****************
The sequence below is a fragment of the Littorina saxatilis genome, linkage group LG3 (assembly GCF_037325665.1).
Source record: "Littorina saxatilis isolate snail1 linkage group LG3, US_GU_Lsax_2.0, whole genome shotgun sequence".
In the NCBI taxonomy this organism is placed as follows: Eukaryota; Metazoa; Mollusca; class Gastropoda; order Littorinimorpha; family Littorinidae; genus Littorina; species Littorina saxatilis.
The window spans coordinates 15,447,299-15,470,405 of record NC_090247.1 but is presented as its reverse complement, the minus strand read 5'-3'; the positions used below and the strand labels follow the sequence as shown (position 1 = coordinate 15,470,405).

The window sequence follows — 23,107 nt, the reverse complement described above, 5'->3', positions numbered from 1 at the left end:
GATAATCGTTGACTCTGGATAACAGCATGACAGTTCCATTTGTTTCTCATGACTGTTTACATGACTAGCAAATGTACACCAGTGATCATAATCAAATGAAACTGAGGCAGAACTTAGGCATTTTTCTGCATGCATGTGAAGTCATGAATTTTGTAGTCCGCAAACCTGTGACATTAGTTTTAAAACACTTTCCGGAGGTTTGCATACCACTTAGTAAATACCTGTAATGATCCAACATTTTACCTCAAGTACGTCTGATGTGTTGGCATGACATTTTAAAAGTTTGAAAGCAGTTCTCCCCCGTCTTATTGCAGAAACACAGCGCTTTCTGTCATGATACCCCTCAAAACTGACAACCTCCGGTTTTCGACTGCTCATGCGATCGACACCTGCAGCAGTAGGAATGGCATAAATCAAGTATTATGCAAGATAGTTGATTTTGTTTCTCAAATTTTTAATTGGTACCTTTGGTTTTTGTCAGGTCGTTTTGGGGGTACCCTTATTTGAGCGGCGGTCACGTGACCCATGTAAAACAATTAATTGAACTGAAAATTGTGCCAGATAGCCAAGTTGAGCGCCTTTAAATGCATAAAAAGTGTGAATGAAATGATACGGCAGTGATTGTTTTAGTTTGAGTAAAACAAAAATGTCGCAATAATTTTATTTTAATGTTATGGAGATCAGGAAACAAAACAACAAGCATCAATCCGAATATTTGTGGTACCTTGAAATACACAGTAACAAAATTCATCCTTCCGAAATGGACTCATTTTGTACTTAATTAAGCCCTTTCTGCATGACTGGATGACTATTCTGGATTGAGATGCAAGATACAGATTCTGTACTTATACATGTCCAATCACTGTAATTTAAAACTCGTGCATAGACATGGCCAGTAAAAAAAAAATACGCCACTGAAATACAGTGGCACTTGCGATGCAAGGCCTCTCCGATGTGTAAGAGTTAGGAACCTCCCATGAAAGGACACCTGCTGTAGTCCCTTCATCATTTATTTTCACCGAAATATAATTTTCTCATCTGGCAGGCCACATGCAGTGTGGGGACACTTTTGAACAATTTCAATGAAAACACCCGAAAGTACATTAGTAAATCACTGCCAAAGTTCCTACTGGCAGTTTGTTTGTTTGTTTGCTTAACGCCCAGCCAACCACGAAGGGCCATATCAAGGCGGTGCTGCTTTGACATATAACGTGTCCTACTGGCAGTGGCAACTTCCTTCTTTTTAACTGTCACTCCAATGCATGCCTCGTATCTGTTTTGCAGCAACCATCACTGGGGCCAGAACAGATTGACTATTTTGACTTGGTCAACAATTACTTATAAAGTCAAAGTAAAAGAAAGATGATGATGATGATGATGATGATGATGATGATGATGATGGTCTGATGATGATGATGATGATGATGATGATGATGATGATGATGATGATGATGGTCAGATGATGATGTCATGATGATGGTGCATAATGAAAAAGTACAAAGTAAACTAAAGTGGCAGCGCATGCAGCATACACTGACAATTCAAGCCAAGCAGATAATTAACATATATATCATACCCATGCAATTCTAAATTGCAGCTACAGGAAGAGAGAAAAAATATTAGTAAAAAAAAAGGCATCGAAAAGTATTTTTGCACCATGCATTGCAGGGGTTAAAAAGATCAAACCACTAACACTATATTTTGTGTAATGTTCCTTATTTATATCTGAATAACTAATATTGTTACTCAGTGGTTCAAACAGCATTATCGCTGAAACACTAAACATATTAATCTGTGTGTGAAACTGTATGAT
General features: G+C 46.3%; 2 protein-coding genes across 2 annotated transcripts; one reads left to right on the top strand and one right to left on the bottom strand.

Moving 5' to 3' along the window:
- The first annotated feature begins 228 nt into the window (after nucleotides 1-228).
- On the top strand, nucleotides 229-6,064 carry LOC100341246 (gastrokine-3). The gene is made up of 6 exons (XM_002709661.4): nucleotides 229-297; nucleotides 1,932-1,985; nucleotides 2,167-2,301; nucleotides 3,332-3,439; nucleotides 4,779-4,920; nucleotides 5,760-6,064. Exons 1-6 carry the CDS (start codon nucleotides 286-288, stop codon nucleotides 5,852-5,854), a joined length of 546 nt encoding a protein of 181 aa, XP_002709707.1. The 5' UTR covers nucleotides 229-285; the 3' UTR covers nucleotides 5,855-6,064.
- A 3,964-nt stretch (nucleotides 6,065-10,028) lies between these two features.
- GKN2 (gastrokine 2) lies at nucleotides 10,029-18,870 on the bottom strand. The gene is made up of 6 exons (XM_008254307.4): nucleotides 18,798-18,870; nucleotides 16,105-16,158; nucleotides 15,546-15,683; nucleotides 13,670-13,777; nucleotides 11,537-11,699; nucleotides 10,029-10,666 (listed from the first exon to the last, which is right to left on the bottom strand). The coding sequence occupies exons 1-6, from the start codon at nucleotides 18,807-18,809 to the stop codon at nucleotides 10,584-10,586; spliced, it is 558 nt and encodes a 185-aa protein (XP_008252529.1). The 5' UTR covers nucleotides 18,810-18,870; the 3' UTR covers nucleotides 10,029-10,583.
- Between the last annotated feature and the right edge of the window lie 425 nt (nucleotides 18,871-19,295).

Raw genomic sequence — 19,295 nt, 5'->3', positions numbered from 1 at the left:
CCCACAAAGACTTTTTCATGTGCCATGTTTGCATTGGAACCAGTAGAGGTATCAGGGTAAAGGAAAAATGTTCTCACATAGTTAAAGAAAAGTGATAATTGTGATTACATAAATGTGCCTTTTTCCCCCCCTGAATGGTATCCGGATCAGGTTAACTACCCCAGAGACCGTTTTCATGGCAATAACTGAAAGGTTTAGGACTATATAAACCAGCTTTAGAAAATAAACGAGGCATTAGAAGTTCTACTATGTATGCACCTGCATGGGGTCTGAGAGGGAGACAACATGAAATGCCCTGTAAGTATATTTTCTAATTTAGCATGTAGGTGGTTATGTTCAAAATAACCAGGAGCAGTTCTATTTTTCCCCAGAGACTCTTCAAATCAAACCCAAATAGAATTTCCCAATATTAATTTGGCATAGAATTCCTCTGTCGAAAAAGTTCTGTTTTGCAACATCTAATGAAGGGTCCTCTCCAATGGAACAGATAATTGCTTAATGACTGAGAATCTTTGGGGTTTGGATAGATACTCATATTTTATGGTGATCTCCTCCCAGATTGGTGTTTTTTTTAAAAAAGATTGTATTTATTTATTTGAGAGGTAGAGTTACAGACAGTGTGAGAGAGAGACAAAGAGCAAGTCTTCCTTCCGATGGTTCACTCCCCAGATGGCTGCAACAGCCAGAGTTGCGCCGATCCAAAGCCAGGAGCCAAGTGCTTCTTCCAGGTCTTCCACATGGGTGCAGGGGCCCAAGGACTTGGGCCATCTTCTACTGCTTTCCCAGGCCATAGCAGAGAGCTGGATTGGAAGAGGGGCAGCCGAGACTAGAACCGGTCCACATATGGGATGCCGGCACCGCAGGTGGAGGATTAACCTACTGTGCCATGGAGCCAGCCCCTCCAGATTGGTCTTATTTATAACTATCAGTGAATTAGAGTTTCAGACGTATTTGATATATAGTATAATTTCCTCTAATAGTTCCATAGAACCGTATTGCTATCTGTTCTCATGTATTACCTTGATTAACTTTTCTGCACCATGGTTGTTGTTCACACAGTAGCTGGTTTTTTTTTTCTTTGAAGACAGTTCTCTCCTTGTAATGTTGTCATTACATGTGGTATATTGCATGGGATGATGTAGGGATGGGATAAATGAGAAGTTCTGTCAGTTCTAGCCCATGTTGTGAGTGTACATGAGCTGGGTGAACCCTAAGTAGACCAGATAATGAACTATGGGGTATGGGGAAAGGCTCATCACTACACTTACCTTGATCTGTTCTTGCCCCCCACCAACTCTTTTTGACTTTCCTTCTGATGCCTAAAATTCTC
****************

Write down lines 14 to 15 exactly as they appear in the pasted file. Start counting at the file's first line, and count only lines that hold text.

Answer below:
Raw genomic sequence — 19,295 nt, 5'->3', positions numbered from 1 at the left:
CCCACAAAGACTTTTTCATGTGCCATGTTTGCATTGGAACCAGTAGAGGTATCAGGGTAAAGGAAAAATGTTCTCACATAGTTAAAGAAAAGTGATAATTGTGATTACATAAATGTGCCTTTTTCCCCCCCTGAATGGTATCCGGATCAGGTTAACTACCCCAGAGACCGTTTTCATGGCAATAACTGAAAGGTTTAGGACTATATAAACCAGCTTTAGAAAATAAACGAGGCATTAGAAGTTCTACTATGTATGCACCTGCATGGGGTCTGAGAGGGAGACAACATGAAATGCCCTGTAAGTATATTTTCTAATTTAGCATGTAGGTGGTTATGTTCAAAATAACCAGGAGCAGTTCTATTTTTCCCCAGAGACTCTTCAAATCAAACCCAAATAGAATTTCCCAATATTAATTTGGCATAGAATTCCTCTGTCGAAAAAGTTCTGTTTTGCAACATCTAATGAAGGGTCCTCTCCAATGGAACAGATAATTGCTTAATGACTGAGAATCTTTGGGGTTTGGATAGATACTCATATTTTATGGTGATCTCCTCCCAGATTGGTGTTTTTTTTAAAAAAGATTGTATTTATTTATTTGAGAGGTAGAGTTACAGACAGTGTGAGAGAGAGACAAAGAGCAAGTCTTCCTTCCGATGGTTCACTCCCCAGATGGCTGCAACAGCCAGAGTTGCGCCGATCCAAAGCCAGGAGCCAAGTGCTTCTTCCAGGTCTTCCACATGGGTGCAGGGGCCCAAGGACTTGGGCCATCTTCTACTGCTTTCCCAGGCCATAGCAGAGAGCTGGATTGGAAGAGGGGCAGCCGAGACTAGAACCGGTCCACATATGGGATGCCGGCACCGCAGGTGGAGGATTAACCTACTGTGCCATGGAGCCAGCCCCTCCAGATTGGTCTTATTTATAACTATCAGTGAATTAGAGTTTCAGACGTATTTGATATATAGTATAATTTCCTCTAATAGTTCCATAGAACCGTATTGCTATCTGTTCTCATGTATTACCTTGATTAACTTTTCTGCACCATGGTTGTTGTTCACACAGTAGCTGGTTTTTTTTTTCTTTGAAGACAGTTCTCTCCTTGTAATGTTGTCATTACATGTGGTATATTGCATGGGATGATGTAGGGATGGGATAAATGAGAAGTTCTGTCAGTTCTAGCCCATGTTGTGAGTGTACATGAGCTGGGTGAACCCTAAGTAGACCAGATAATGAACTATGGGGTATGGGGAAAGGCTCATCACTACACTTACCTTGATCTGTTCTTGCCCCCCACCAACTCTTTTTGACTTTCCTTCTGATGCCTAAAATTCTC